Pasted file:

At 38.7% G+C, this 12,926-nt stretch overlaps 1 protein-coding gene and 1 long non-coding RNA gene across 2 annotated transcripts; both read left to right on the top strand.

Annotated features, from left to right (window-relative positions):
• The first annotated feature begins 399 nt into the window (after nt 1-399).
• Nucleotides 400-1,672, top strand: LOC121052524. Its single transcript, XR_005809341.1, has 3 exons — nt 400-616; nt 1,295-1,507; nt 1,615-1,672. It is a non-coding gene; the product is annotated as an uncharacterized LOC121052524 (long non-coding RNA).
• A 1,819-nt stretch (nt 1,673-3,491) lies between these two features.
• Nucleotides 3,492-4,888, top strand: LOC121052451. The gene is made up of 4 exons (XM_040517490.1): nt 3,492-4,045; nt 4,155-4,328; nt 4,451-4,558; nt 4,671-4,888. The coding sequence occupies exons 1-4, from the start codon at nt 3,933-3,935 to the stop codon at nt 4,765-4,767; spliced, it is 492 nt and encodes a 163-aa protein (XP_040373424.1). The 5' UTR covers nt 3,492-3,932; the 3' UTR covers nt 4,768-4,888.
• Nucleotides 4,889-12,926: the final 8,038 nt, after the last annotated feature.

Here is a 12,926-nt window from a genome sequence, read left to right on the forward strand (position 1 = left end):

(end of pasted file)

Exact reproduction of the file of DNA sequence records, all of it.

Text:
At 38.7% G+C, this 12,926-nt stretch overlaps 1 protein-coding gene and 1 long non-coding RNA gene across 2 annotated transcripts; both read left to right on the top strand.

Annotated features, from left to right (window-relative positions):
• The first annotated feature begins 399 nt into the window (after nt 1-399).
• Nucleotides 400-1,672, top strand: LOC121052524. Its single transcript, XR_005809341.1, has 3 exons — nt 400-616; nt 1,295-1,507; nt 1,615-1,672. It is a non-coding gene; the product is annotated as an uncharacterized LOC121052524 (long non-coding RNA).
• A 1,819-nt stretch (nt 1,673-3,491) lies between these two features.
• Nucleotides 3,492-4,888, top strand: LOC121052451. The gene is made up of 4 exons (XM_040517490.1): nt 3,492-4,045; nt 4,155-4,328; nt 4,451-4,558; nt 4,671-4,888. The coding sequence occupies exons 1-4, from the start codon at nt 3,933-3,935 to the stop codon at nt 4,765-4,767; spliced, it is 492 nt and encodes a 163-aa protein (XP_040373424.1). The 5' UTR covers nt 3,492-3,932; the 3' UTR covers nt 4,768-4,888.
• Nucleotides 4,889-12,926: the final 8,038 nt, after the last annotated feature.

Here is a 12,926-nt window from a genome sequence, read left to right on the forward strand (position 1 = left end):